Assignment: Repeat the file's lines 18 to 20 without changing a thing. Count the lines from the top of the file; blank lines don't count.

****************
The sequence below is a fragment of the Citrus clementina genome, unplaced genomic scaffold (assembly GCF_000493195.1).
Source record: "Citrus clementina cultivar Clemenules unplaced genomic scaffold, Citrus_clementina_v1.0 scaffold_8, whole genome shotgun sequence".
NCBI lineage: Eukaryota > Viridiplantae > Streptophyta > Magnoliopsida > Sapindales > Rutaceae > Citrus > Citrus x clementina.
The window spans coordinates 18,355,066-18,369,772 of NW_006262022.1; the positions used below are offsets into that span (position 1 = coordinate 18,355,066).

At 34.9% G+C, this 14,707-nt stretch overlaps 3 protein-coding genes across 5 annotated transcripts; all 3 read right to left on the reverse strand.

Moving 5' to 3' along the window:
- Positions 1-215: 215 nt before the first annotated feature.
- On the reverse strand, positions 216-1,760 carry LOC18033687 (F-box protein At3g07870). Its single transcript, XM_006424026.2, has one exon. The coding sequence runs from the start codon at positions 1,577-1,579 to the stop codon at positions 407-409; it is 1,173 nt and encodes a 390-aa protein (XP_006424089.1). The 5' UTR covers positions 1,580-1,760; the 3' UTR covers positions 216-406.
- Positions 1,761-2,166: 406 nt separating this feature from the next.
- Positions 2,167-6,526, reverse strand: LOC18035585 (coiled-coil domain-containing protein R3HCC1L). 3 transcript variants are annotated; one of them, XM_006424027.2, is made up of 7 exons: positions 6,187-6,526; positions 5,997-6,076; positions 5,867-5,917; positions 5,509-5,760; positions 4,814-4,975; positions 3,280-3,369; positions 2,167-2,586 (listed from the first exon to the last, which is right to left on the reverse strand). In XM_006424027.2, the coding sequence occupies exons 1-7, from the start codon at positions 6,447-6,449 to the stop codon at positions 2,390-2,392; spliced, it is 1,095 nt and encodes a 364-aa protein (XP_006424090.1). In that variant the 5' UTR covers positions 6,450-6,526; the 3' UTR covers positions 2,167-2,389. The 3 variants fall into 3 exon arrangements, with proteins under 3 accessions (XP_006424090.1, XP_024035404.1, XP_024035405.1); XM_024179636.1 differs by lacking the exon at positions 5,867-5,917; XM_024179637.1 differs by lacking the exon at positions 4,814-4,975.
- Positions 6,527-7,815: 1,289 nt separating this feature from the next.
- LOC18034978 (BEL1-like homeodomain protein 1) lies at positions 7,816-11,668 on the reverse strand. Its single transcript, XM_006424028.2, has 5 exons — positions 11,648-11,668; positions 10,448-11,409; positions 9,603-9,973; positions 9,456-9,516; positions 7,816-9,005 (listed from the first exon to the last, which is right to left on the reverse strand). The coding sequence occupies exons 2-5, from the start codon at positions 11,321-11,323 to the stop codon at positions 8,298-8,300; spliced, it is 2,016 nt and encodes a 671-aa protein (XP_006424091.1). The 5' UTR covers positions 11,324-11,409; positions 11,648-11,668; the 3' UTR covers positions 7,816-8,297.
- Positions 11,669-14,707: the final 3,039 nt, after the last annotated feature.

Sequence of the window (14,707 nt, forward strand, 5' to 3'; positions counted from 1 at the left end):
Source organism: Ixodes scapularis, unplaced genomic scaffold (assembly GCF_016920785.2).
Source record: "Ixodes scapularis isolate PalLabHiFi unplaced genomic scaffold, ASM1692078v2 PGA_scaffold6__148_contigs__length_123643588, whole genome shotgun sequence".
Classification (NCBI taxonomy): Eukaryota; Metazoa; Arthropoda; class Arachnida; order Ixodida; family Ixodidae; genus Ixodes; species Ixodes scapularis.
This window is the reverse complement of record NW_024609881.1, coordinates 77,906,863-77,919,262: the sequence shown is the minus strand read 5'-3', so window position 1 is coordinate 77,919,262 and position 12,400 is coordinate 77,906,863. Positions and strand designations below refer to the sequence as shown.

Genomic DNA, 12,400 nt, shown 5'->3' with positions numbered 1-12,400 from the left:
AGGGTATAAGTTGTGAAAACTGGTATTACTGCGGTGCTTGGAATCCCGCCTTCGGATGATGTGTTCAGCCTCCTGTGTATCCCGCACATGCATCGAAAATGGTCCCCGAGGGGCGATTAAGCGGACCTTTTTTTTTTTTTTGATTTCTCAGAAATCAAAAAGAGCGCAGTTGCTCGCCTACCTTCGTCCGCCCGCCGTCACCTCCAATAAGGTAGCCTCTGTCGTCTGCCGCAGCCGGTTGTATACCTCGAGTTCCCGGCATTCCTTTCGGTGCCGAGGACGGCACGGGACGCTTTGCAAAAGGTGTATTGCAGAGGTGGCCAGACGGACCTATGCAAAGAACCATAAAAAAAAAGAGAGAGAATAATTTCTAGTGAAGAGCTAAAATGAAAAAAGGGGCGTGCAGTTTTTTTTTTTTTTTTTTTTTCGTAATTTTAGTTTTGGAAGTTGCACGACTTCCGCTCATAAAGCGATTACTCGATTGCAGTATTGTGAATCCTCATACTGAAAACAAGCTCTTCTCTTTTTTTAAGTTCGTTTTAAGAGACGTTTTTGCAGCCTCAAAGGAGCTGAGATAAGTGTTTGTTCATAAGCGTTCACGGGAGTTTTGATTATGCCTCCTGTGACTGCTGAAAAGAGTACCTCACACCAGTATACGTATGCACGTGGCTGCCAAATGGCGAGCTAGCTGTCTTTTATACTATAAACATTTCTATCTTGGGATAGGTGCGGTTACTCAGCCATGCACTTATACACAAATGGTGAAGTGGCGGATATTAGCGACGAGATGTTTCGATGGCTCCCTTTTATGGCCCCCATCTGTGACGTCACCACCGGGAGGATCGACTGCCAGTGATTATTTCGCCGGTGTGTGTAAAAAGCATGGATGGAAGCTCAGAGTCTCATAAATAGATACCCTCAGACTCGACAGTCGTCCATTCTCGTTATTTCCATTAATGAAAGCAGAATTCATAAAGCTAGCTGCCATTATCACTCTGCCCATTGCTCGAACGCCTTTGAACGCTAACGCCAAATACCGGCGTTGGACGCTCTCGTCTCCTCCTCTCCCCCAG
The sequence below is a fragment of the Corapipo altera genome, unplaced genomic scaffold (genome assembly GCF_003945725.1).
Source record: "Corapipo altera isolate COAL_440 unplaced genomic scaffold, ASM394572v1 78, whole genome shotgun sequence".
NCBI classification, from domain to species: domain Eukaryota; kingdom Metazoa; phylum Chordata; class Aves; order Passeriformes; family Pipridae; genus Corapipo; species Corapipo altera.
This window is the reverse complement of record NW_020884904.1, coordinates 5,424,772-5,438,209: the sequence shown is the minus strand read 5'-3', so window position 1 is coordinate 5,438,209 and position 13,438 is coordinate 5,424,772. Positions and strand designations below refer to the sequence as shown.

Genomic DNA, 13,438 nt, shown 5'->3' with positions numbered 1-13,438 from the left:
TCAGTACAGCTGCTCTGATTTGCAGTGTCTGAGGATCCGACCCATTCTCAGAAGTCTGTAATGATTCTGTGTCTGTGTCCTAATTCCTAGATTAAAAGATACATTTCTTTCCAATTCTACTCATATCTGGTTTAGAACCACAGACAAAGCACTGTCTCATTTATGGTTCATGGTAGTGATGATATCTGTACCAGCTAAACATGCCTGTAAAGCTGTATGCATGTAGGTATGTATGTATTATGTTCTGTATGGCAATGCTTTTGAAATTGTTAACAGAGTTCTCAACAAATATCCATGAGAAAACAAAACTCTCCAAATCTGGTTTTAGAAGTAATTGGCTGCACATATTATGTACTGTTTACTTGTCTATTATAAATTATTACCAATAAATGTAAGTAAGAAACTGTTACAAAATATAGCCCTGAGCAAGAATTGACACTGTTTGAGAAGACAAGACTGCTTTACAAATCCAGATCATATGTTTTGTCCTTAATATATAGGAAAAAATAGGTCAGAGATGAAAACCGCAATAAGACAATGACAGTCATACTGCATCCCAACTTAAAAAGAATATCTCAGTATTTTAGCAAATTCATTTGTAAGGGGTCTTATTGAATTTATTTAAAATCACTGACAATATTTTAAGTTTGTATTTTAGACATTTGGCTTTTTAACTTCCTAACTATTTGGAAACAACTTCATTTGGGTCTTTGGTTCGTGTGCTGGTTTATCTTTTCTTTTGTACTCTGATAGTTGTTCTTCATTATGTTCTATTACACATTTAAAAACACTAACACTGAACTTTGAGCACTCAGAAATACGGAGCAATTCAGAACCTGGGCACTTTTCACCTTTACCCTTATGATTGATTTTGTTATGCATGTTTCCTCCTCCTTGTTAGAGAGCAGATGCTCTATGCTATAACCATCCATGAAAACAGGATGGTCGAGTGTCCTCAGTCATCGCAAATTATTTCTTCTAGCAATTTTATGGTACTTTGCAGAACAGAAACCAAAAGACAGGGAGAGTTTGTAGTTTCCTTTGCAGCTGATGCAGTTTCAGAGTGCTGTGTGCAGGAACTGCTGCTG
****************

This window is the reverse complement of record NW_024609881.1, coordinates 77,906,863-77,919,262: the sequence shown is the minus strand read 5'-3', so window position 1 is coordinate 77,919,262 and position 12,400 is coordinate 77,906,863. Positions and strand designations below refer to the sequence as shown.

Genomic DNA, 12,400 nt, shown 5'->3' with positions numbered 1-12,400 from the left:
AGGGTATAAGTTGTGAAAACTGGTATTACTGCGGTGCTTGGAATCCCGCCTTCGGATGATGTGTTCAGCCTCCTGTGTATCCCGCACATGCATCGAAAATGGTCCCCGAGGGGCGATTAAGCGGACCTTTTTTTTTTTTTTGATTTCTCAGAAATCAAAAAGAGCGCAGTTGCTCGCCTACCTTCGTCCGCCCGCCGTCACCTCCAATAAGGTAGCCTCTGTCGTCTGCCGCAGCCGGTTGTATACCTCGAGTTCCCGGCATTCCTTTCGGTGCCGAGGACGGCACGGGACGCTTTGCAAAAGGTGTATTGCAGAGGTGGCCAGACGGACCTATGCAAAGAACCATAAAAAAAAAGAGAGAGAATAATTTCTAGTGAAGAGCTAAAATGAAAAAAGGGGCGTGCAGTTTTTTTTTTTTTTTTTTTTTCGTAATTTTAGTTTTGGAAGTTGCACGACTTCCGCTCATAAAGCGATTACTCGATTGCAGTATTGTGAATCCTCATACTGAAAACAAGCTCTTCTCTTTTTTTAAGTTCGTTTTAAGAGACGTTTTTGCAGCCTCAAAGGAGCTGAGATAAGTGTTTGTTCATAAGCGTTCACGGGAGTTTTGATTATGCCTCCTGTGACTGCTGAAAAGAGTACCTCACACCAGTATACGTATGCACGTGGCTGCCAAATGGCGAGCTAGCTGTCTTTTATACTATAAACATTTCTATCTTGGGATAGGTGCGGTTACTCAGCCATGCACTTATACACAAATGGTGAAGTGGCGGATATTAGCGACGAGATGTTTCGATGGCTCCCTTTTATGGCCCCCATCTGTGACGTCACCACCGGGAGGATCGACTGCCAGTGATTATTTCGCCGGTGTGTGTAAAAAGCATGGATGGAAGCTCAGAGTCTCATAAATAGATACCCTCAGACTCGACAGTCGTCCATTCTCGTTATTTCCATTAATGAAAGCAGAATTCATAAAGCTAGCTGCCATTATCACTCTGCCCATTGCTCGAACGCCTTTGAACGCTAACGCCAAATACCGGCGTTGGACGCTCTCGTCTCCTCCTCTCCCCCAG